Ballards: A Public Health Crisis on a Tiny Island
I write this fully acknowledging that there will be retaliation and consequences for my honesty. That will happen and I want to ensure that I acknowledge the consequences of being honest about a place I call home. I’m writing this anyways.
Well, let’s step back: Ballards is not home or Block Island. And Block Island certainly isn’t Ballards. While the average person on Block Island enjoys lavender lattes and hiking for glass orbs, the average person going to Ballards enjoys ten foot daiquiris and defecating in a public parking lot.
I know people who go to Ballards and don’t cause a public health crisis, or behave in ways that honestly the rest of the island just shakes their heads at. But that said, the business cultivates a certain air of laxidazical nonsense.
Last nights events were no different, and many were not surprised. To have police boarding a moving ferry filled with Ballards patrons is kind of par for the course for Ballards. Let’s be real — they’re the only bar on the island that has ever had to hire their own EMS service for an event, let alone every weekend
But let’s be honest. There is no reason that a business should cultivate an event that ends the way last nights events did. Even more so, on an island 13 miles out to sea let’s just not bring 4000+ people out, get them really drunk, and release them on the island like a plague of zombies.
Any other business owner or management team would have taken responsibility for the numbers, ensured that there was proper security, EMS, ferry trips, and more for the community to not be impacted by their decision to …make money. Instead so many departments, and personnel wasted their resources navigating the consequences of a money making event. And this isn’t the first time we’ve seen Ballards put dollars first, over public health, wellness, and safety.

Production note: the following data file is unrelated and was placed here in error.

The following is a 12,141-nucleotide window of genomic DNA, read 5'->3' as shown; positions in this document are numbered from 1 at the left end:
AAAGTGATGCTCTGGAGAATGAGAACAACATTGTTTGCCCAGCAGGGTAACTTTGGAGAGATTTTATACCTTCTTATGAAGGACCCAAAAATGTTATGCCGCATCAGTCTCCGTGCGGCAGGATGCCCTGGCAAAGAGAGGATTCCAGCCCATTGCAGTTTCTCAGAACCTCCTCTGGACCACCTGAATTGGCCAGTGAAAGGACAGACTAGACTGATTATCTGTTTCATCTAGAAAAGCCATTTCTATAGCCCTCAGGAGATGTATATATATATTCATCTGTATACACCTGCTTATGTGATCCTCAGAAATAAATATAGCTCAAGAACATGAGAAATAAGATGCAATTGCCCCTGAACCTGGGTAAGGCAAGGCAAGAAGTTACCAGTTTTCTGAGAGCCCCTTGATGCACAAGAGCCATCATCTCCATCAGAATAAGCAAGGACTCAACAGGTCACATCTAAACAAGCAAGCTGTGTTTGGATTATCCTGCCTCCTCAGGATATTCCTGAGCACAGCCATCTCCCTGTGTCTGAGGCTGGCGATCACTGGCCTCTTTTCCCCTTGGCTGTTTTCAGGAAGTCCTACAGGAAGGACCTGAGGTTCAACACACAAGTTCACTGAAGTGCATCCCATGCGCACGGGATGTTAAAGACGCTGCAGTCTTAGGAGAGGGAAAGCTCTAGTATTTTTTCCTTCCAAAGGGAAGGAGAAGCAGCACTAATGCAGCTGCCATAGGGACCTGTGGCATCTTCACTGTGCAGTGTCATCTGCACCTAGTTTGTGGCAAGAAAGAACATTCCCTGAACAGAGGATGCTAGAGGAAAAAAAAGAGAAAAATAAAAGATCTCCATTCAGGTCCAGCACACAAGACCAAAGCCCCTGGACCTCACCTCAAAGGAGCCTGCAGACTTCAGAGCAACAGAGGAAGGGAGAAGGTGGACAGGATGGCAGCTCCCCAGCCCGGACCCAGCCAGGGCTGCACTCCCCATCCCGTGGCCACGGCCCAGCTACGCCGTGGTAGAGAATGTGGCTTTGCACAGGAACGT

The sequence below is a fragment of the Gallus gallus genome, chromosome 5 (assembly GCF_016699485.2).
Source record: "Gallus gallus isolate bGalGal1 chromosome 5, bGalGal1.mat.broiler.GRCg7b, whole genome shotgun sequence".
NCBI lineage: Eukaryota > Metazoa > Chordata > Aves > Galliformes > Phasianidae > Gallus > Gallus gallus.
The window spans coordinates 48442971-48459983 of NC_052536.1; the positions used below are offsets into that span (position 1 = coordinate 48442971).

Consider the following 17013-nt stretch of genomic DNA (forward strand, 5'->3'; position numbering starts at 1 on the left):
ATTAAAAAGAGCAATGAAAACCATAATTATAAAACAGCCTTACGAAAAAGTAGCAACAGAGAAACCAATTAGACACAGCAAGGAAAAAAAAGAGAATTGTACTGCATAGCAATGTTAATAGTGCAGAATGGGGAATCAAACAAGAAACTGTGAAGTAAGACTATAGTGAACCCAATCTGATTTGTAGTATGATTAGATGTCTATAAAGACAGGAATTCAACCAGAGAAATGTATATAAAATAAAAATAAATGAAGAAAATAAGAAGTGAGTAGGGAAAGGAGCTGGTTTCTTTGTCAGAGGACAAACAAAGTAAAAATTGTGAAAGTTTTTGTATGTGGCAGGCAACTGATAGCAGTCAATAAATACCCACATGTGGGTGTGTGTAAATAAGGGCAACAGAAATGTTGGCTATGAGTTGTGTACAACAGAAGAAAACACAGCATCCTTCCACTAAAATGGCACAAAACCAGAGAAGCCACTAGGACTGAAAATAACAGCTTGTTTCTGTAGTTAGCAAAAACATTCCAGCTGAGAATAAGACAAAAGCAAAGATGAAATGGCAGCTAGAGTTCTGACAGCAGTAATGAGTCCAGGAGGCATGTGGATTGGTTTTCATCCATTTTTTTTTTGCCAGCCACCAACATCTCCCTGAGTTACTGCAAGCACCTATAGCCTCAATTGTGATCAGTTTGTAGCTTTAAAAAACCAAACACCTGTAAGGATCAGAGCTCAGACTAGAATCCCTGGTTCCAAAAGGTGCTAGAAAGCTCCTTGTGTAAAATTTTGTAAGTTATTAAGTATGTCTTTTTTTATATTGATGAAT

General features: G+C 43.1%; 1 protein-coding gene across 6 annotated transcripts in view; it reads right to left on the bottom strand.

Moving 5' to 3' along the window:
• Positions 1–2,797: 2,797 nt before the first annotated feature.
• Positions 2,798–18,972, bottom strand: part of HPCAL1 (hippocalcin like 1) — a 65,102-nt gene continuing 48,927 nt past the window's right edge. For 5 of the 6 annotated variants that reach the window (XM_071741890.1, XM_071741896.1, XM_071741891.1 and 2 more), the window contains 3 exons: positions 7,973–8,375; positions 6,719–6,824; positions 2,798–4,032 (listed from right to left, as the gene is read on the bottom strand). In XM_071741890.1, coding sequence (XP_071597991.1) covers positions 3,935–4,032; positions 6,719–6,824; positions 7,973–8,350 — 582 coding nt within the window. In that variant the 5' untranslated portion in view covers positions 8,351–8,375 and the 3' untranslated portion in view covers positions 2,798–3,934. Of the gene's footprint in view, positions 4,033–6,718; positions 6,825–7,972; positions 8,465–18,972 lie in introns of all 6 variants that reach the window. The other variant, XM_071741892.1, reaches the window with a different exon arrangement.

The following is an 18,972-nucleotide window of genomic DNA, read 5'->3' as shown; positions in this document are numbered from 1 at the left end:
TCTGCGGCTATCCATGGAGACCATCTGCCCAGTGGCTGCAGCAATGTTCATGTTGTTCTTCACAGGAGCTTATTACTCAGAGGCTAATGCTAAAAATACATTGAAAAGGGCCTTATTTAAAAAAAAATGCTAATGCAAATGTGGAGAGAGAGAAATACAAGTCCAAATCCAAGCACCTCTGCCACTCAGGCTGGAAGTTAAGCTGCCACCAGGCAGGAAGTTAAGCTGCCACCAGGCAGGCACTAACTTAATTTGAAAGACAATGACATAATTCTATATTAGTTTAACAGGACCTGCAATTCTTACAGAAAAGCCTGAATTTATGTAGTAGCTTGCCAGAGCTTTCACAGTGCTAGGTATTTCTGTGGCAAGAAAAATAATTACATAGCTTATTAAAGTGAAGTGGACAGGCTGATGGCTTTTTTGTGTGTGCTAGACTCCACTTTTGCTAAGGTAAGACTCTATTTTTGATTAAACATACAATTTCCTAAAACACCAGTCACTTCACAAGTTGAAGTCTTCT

There have been so many hurricanes where locals sit in the taxi stand waiting and hoping Ballards just gets mother natured off the island — never to be dealt with again. Ballards doesn’t bring in clientele that shops at local businesses or respects the local island life. Instead, locals have seen and dealt with patrons coming into their businesses from Ballards and stealing, puking, screaming at them, trying to get workers drunk, defecating in parking lots, and more. Shops have had to close their doors and lock up at times because of the nuisance that’s created.
And somehow, despite underage drinking, assaults, and just general nonsensical behavior, Ballards has rarely faced any sort of accountability.
I hope last night is that final straw. I hope that this is the moment where we can come together to find solutions, to move forward, to encourage a business to prevent public health crisis’s versus create them.
But I also hope that folks seeing the TikTok’s and the articles recognize and know that that is a very small percentage of Block Island. That Ballards isn’t Block Island and Block Island isn’t Ballards. There is so much more to this island than that little strip that most of us ignore and black out of our existences.
my hopes moving forward are as follows:
- Special events permits are changed to needed for events with 500 or more guests, and require ticketing, chartering a ferry to ensure unobtrusive ferry passage, 1:100 and 1:200 ratios for security personnel and EMS respectively (if alcohol is involved 1:75, 1:150)
- Ballards be fined to the tune of the resources cumulatively spent between Coast guard, NSPD, BIVFD and BIVFDRS, RISP, and all other agencies who were involved Monday night — and those amounts go directly to those agencies — as well as a fine equal to the same amount evenly split as a donation to BIS, BIMI, Block Island Historical Society, the Mary D Fund, Block Island Chamber and Visitor Center, Block Island Health Center, and the Block Island Early Learning Center (and maybe a few other on island organizations)
- Ballards be denied any special events permits until 2024
- A two week suspension of their liquor license
Block Island is a beautiful oasis where you can reconnect with nature, with your loved ones. You gain time to do hobbies, to explore, and adventure in living here and visiting here. The creative community and culture here runs deep, and endlessly. I can’t count the amount of creative people I know because so many who live here are creative in their own way.
This island is beautiful, talented, iconic, and just deeply wonderful. We deserve to see that in the news — to see the land we preserve and conserve, to see the art, to see the community and culture, to see the food. We deserve to see the best parts of this island in the news — the parts that the local community and the island that people work so hard for.
Not Ballards and it’s nonsense.